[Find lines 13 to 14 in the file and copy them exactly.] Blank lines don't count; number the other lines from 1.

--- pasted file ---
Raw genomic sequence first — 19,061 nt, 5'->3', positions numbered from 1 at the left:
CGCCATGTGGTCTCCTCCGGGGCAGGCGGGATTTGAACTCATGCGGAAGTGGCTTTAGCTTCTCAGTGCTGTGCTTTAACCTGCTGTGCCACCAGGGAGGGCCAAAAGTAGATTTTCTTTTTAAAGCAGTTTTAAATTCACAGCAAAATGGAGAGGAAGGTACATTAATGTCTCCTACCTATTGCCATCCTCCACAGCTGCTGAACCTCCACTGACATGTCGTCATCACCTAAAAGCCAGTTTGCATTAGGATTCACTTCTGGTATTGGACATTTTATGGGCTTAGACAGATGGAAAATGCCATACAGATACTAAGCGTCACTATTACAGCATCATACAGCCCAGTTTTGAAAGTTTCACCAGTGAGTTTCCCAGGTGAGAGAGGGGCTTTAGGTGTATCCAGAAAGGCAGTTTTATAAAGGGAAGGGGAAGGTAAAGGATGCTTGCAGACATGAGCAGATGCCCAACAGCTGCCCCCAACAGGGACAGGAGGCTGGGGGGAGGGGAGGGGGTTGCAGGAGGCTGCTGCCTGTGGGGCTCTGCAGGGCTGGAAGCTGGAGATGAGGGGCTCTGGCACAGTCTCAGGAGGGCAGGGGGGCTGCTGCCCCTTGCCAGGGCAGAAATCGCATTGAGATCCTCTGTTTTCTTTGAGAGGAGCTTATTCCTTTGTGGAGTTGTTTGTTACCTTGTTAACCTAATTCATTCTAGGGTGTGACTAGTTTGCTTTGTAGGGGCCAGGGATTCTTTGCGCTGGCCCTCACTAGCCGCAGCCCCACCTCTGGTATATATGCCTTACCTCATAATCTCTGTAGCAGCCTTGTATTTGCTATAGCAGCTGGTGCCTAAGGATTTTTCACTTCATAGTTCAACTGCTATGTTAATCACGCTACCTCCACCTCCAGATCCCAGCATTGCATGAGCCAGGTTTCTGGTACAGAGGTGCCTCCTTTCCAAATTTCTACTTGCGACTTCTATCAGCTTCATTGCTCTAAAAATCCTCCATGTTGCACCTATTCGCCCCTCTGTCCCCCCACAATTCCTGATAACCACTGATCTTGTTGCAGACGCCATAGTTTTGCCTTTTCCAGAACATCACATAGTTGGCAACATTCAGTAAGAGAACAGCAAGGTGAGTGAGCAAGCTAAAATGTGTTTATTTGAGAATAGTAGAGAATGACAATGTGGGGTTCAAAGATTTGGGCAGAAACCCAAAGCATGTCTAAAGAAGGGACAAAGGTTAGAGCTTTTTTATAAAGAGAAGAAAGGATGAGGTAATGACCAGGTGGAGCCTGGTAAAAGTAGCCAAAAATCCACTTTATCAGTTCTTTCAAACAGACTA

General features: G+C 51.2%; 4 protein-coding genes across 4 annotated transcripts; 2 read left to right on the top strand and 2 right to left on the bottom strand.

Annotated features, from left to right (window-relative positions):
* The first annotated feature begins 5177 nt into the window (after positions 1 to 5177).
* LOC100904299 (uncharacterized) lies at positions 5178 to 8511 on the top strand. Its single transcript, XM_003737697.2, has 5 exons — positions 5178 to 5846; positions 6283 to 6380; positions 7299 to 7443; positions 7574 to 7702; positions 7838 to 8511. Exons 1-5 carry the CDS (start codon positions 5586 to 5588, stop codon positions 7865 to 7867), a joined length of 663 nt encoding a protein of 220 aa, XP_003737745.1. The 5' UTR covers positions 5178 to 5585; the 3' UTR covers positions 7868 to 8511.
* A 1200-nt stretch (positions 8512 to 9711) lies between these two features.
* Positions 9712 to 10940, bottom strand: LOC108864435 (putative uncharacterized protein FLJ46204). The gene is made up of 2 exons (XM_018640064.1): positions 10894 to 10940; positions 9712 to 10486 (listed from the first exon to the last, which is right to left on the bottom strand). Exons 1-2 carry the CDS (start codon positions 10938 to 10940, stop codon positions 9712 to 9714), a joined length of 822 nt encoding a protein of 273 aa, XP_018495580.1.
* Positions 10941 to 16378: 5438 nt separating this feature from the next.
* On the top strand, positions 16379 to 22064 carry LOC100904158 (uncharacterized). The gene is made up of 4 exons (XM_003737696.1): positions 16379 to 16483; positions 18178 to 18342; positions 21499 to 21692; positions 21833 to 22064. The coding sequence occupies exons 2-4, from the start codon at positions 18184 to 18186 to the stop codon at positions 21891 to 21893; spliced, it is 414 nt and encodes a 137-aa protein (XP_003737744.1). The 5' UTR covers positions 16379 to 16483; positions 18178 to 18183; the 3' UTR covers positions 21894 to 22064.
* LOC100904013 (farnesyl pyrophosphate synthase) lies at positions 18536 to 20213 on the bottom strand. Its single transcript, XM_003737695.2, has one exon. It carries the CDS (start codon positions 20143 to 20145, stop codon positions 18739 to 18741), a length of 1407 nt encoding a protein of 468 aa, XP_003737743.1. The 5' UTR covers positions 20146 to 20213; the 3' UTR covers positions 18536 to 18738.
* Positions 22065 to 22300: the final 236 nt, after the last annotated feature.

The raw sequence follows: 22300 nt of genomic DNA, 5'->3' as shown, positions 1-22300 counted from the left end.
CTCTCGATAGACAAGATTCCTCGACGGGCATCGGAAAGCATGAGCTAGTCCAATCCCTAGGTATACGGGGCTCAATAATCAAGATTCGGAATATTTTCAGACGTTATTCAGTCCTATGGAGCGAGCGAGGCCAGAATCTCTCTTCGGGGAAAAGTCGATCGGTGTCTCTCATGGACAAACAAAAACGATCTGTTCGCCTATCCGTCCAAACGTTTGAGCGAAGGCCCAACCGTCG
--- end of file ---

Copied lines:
The raw sequence follows: 22300 nt of genomic DNA, 5'->3' as shown, positions 1-22300 counted from the left end.
CTCTCGATAGACAAGATTCCTCGACGGGCATCGGAAAGCATGAGCTAGTCCAATCCCTAGGTATACGGGGCTCAATAATCAAGATTCGGAATATTTTCAGACGTTATTCAGTCCTATGGAGCGAGCGAGGCCAGAATCTCTCTTCGGGGAAAAGTCGATCGGTGTCTCTCATGGACAAACAAAAACGATCTGTTCGCCTATCCGTCCAAACGTTTGAGCGAAGGCCCAACCGTCG